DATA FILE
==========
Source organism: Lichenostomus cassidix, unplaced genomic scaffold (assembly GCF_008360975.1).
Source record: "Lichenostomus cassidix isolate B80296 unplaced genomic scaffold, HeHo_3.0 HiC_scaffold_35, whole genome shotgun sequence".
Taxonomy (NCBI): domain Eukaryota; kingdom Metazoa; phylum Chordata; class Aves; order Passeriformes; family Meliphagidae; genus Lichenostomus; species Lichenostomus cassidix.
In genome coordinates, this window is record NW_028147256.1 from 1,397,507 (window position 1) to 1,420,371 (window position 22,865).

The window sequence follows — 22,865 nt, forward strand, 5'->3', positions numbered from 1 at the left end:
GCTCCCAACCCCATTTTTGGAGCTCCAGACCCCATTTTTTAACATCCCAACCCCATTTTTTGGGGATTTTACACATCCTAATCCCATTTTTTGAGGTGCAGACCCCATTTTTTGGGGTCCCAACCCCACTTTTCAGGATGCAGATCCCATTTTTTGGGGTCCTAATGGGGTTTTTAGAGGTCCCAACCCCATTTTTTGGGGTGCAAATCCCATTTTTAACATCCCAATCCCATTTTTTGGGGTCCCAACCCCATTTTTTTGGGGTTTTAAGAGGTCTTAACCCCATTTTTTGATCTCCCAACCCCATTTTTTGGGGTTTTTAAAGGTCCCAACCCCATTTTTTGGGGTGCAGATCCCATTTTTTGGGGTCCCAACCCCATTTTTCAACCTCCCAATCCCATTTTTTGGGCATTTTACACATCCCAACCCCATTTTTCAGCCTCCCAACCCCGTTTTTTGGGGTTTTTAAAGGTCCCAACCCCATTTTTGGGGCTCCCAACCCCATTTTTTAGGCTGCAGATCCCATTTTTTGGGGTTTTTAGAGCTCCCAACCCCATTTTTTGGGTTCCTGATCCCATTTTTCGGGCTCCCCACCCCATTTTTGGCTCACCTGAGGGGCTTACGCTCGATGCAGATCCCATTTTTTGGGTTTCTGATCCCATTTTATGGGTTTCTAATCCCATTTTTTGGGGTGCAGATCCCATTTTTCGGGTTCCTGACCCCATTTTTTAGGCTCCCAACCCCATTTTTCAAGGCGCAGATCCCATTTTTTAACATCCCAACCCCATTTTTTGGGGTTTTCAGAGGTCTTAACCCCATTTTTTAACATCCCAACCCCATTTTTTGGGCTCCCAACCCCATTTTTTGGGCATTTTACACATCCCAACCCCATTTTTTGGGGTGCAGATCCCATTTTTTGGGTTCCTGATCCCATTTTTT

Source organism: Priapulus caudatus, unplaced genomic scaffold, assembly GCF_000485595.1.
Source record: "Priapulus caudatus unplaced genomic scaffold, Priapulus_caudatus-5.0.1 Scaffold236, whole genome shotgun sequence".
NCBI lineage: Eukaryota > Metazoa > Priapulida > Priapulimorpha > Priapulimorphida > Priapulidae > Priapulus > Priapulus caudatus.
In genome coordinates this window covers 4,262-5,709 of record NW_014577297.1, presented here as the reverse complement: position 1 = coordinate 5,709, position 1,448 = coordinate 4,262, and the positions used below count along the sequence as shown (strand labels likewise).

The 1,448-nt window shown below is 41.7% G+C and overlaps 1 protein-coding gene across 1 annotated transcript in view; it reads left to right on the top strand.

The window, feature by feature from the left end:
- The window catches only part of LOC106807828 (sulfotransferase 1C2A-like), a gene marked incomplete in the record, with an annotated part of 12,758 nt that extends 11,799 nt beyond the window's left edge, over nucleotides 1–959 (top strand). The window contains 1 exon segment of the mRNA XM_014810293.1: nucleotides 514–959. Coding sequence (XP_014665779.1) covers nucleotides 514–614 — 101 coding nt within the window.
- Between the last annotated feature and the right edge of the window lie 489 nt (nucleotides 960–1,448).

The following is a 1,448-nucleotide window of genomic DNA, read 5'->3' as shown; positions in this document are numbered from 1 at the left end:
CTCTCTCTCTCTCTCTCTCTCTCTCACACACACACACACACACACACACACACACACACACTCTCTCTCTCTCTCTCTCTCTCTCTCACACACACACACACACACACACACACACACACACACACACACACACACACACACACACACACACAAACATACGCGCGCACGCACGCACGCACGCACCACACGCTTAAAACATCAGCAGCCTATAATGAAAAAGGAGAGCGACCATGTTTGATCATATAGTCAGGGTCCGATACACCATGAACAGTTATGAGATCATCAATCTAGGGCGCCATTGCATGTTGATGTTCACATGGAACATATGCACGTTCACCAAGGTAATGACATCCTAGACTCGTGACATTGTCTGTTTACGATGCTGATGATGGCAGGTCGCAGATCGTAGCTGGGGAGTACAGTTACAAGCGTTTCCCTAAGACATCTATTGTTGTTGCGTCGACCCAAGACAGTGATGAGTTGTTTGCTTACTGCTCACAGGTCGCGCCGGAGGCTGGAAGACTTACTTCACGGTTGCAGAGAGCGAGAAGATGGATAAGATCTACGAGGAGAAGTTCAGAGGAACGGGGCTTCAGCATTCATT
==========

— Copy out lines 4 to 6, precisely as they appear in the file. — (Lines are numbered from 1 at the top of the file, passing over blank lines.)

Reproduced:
In genome coordinates, this window is record NW_028147256.1 from 1,397,507 (window position 1) to 1,420,371 (window position 22,865).

The window sequence follows — 22,865 nt, forward strand, 5'->3', positions numbered from 1 at the left end:
GCTCCCAACCCCATTTTTGGAGCTCCAGACCCCATTTTTTAACATCCCAACCCCATTTTTTGGGGATTTTACACATCCTAATCCCATTTTTTGAGGTGCAGACCCCATTTTTTGGGGTCCCAACCCCACTTTTCAGGATGCAGATCCCATTTTTTGGGGTCCTAATGGGGTTTTTAGAGGTCCCAACCCCATTTTTTGGGGTGCAAATCCCATTTTTAACATCCCAATCCCATTTTTTGGGGTCCCAACCCCATTTTTTTGGGGTTTTAAGAGGTCTTAACCCCATTTTTTGATCTCCCAACCCCATTTTTTGGGGTTTTTAAAGGTCCCAACCCCATTTTTTGGGGTGCAGATCCCATTTTTTGGGGTCCCAACCCCATTTTTCAACCTCCCAATCCCATTTTTTGGGCATTTTACACATCCCAACCCCATTTTTCAGCCTCCCAACCCCGTTTTTTGGGGTTTTTAAAGGTCCCAACCCCATTTTTGGGGCTCCCAACCCCATTTTTTAGGCTGCAGATCCCATTTTTTGGGGTTTTTAGAGCTCCCAACCCCATTTTTTGGGTTCCTGATCCCATTTTTCGGGCTCCCCACCCCATTTTTGGCTCACCTGAGGGGCTTACGCTCGATGCAGATCCCATTTTTTGGGTTTCTGATCCCATTTTATGGGTTTCTAATCCCATTTTTTGGGGTGCAGATCCCATTTTTCGGGTTCCTGACCCCATTTTTTAGGCTCCCAACCCCATTTTTCAAGGCGCAGATCCCATTTTTTAACATCCCAACCCCATTTTTTGGGGTTTTCAGAGGTCTTAACCCCATTTTTTAACATCCCAACCCCATTTTTTGGGCTCCCAACCCCATTTTTTGGGCATTTTACACATCCCAACCCCATTTTTTGGGGTGCAGATCCCATTTTTTGGGTTCCTGATCCCATTTTTT